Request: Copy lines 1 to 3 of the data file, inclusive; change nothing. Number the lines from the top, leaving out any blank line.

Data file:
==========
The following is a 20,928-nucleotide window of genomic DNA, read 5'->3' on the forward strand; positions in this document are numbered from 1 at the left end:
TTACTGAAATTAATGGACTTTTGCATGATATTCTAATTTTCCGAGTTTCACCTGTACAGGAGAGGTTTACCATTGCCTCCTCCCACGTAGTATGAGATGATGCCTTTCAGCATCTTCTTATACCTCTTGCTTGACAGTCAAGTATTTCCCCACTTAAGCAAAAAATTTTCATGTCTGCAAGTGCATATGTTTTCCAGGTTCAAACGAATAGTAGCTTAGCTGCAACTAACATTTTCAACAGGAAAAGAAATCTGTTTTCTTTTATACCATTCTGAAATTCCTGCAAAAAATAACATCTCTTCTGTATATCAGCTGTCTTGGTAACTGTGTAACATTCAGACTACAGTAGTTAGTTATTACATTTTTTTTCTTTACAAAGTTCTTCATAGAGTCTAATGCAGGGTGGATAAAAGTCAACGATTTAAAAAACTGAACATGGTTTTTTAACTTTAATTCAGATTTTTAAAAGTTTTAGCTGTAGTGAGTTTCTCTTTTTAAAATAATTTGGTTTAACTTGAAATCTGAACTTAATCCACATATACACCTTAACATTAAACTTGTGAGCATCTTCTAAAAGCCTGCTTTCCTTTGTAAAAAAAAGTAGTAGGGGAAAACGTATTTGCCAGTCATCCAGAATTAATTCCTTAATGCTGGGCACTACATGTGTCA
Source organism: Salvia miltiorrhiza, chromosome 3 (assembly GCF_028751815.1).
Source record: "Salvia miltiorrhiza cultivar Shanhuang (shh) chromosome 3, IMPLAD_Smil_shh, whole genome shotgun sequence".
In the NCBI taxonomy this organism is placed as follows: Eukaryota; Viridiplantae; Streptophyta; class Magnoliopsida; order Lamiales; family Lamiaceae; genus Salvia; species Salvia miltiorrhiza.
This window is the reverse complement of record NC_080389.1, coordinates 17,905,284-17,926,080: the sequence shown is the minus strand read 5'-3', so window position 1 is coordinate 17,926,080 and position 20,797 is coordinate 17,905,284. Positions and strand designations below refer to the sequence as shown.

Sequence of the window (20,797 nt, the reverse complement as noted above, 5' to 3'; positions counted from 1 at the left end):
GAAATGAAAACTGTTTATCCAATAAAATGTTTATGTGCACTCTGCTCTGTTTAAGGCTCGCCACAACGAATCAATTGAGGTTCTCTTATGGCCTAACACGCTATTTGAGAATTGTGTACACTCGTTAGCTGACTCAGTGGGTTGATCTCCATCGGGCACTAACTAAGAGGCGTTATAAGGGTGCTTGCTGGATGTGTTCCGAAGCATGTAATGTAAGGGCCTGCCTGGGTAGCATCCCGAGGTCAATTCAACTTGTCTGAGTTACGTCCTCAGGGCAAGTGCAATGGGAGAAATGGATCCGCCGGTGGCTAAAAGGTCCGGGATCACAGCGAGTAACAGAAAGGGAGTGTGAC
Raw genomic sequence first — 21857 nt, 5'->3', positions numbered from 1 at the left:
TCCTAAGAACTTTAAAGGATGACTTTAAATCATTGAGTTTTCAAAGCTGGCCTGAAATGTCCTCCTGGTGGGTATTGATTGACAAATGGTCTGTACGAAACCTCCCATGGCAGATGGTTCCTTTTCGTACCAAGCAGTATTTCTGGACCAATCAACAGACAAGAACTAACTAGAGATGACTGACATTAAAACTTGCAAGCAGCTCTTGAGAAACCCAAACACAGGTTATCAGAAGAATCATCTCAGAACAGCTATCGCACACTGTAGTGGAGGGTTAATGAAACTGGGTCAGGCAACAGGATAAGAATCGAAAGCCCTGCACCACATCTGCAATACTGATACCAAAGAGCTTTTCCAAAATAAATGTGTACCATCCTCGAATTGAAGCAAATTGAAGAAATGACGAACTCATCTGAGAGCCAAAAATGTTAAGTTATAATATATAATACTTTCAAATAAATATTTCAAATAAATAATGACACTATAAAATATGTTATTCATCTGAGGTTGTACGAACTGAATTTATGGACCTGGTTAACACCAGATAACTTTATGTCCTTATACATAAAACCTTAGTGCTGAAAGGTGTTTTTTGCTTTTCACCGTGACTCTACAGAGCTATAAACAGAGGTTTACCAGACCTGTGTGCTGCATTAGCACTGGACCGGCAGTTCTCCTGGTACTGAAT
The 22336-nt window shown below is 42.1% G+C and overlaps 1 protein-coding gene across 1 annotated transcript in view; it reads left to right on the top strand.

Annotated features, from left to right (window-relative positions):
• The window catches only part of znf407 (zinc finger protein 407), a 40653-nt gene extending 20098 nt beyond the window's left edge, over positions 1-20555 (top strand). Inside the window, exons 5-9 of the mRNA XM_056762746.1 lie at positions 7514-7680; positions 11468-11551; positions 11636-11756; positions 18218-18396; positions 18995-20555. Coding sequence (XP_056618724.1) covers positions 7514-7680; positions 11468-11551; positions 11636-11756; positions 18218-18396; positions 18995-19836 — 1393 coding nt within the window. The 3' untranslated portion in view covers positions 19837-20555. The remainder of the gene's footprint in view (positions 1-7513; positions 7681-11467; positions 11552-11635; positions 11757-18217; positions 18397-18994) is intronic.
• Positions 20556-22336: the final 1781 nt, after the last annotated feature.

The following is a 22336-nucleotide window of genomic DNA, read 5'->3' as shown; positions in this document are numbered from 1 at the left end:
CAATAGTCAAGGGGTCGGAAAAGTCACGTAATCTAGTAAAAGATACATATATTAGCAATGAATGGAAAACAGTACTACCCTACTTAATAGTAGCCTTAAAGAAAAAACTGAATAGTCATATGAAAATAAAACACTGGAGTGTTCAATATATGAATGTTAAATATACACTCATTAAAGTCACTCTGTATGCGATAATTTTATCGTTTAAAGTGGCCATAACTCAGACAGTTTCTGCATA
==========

The following is a 20,928-nucleotide window of genomic DNA, read 5'->3' on the forward strand; positions in this document are numbered from 1 at the left end:
TTACTGAAATTAATGGACTTTTGCATGATATTCTAATTTTCCGAGTTTCACCTGTACAGGAGAGGTTTACCATTGCCTCCTCCCACGTAGTATGAGATGATGCCTTTCAGCATCTTCTTATACCTCTTGCTTGACAGTCAAGTATTTCCCCACTTAAGCAAAAAATTTTCATGTCTGCAAGTGCATATGTTTTCCAGGTTCAAACGAATAGTAGCTTAGCTGCAACTAACATTTTCAACAGGAAAAGAAATCTGTTTTCTTTTATACCATTCTGAAATTCCTGCAAAAAATAACATCTCTTCTGTATATCAGCTGTCTTGGTAACTGTGTAACATTCAGACTACAGTAGTTAGTTATTACATTTTTTTTCTTTACAAAGTTCTTCATAGAGTCTAATGCAGGGTGGATAAAAGTCAACGATTTAAAAAACTGAACATGGTTTTTTAACTTTAATTCAGATTTTTAAAAGTTTTAGCTGTAGTGAGTTTCTCTTTTTAAAATAATTTGGTTTAACTTGAAATCTGAACTTAATCCACATATACACCTTAACATTAAACTTGTGAGCATCTTCTAAAAGCCTGCTTTCCTTTGTAAAAAAAAGTAGTAGGGGAAAACGTATTTGCCAGTCATCCAGAATTAATTCCTTAATGCTGGGCACTACATGTGTCA
Source organism: Salvia miltiorrhiza, chromosome 3 (assembly GCF_028751815.1).